Enacted as P. Section , amending the Foreign Service Act of , had significant implications for the assignment of government officials to Taiwan, including active-duty military personnel for the first time since In signing the bill into law on September 30, , President Bush issued a statement that included his view of Section on a "major non-NATO ally".

He said that "Section could be misconstrued to imply a change in the 'one China' policy of the United States when, in fact, that U. To the extent that this section could be read to purport to change United States policy, it impermissibly interferes with the President's constitutional authority to conduct the Nation's foreign affairs. The House-passed FY NDAA contained Section seeking to require the Defense Secretary to implement a comprehensive plan to conduct combined training and exchanges of senior officers with Taiwan's military and to "enhance interoperability" with Taiwan's military.

The Senate's version did not have the language. As enacted on December 2, , P. Military exchanges may take place in the United States, but U. The House also passed H. Some Members suspected that Bush had a "freeze" on arms sales to Taiwan until notifications to Congress on October 3, In conference, the Senate Armed Services Committee receded on the section to require in the legislation for a Presidential report on Taiwan's air force and U.

Still, the conference report H. The bill was enacted as P. Secretary Gates submitted an unclassified study to Congress in February The Obama Administration later submitted on September 22, , the Defense Department's comprehensive, classified report on Taiwan's air power. In the th Congress , the House, on June 14, , passed H. The briefing took place on July The House-Senate agreement on the NDAA of December 10 did not include Section , while calling on the President to continue to take steps to enable Taiwan's air force to contribute to a "sufficient" self-defense capability.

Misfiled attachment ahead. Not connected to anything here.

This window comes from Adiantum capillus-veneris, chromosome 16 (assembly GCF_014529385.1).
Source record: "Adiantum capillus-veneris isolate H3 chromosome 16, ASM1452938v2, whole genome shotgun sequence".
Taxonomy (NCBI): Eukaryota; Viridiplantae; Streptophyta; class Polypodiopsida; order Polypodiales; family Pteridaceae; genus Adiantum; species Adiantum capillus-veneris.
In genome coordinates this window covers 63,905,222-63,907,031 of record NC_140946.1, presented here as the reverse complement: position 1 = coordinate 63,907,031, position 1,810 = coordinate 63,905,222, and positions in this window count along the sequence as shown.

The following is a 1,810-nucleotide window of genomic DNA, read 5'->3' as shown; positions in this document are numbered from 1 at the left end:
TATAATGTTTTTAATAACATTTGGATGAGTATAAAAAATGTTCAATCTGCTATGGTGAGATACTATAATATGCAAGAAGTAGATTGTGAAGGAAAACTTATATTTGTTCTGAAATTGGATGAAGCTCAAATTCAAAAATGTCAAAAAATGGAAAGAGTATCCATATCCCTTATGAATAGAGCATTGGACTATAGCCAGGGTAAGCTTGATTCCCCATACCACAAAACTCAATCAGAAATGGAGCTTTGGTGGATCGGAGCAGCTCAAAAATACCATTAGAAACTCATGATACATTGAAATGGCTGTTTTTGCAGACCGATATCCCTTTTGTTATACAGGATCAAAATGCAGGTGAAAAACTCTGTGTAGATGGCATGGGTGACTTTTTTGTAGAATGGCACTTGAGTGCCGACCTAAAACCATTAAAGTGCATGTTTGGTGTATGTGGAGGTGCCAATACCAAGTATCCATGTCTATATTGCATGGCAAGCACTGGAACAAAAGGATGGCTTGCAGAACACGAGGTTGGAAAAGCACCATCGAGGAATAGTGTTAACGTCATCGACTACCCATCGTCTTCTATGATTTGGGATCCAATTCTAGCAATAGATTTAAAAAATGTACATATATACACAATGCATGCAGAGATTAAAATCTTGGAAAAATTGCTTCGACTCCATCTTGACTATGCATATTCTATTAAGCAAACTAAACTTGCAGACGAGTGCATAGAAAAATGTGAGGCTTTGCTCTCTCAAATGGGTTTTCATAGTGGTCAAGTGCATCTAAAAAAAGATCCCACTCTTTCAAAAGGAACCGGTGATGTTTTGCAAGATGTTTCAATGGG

The Defense Department delivered a classified report on Taiwan's air force to Congress on January 3, On April 7, , the House passed H. Navy Perry-class frigates to Taiwan. On December 4 and 10, respectively, the Senate and House passed S. Section retained the previous House-passed H. Reagan also gave "Six Assurances" to Taiwan.

The assurances, made just before the United States and the PRC issued the August 17, , Joint communique, included assurances that Washington will not mediate between Taipei and Beijing, and will not pressure Taipei to negotiate with Beijing. One policy question concerns the extent of U. As Taipei and Beijing's economic relationship grew to significant levels by the early s and the two sides began to talk directly through quasi-official organizations, the Clinton Administration increasingly voiced its support for the cross-strait dialogue, encouraging Taipei in particular.

Like a bystander, the State Department said in its Taiwan Policy Review of that "the United States applauds the continuing progress in the cross-strait dialogue. At the U. In March , Assistant Secretary of State Stan Roth raised the possibility of "interim agreements" between Beijing and Taipei, after several prominent former Clinton Administration officials made similar proposals.

Roth's mention of possible "interim agreements" raised concerns in Taipei that it was a proposal by the Clinton Administration to pressure Taipei into negotiating with Beijing. Roth's remarks came in the context of suggestions to reduce cross-strait tensions issued by former or future Clinton Administration officials. In January , a delegation of former officials led by former Defense Secretary William Perry had visited Beijing and Taipei, reportedly passing a message from the PRC that it was willing to resume talks with Taiwan.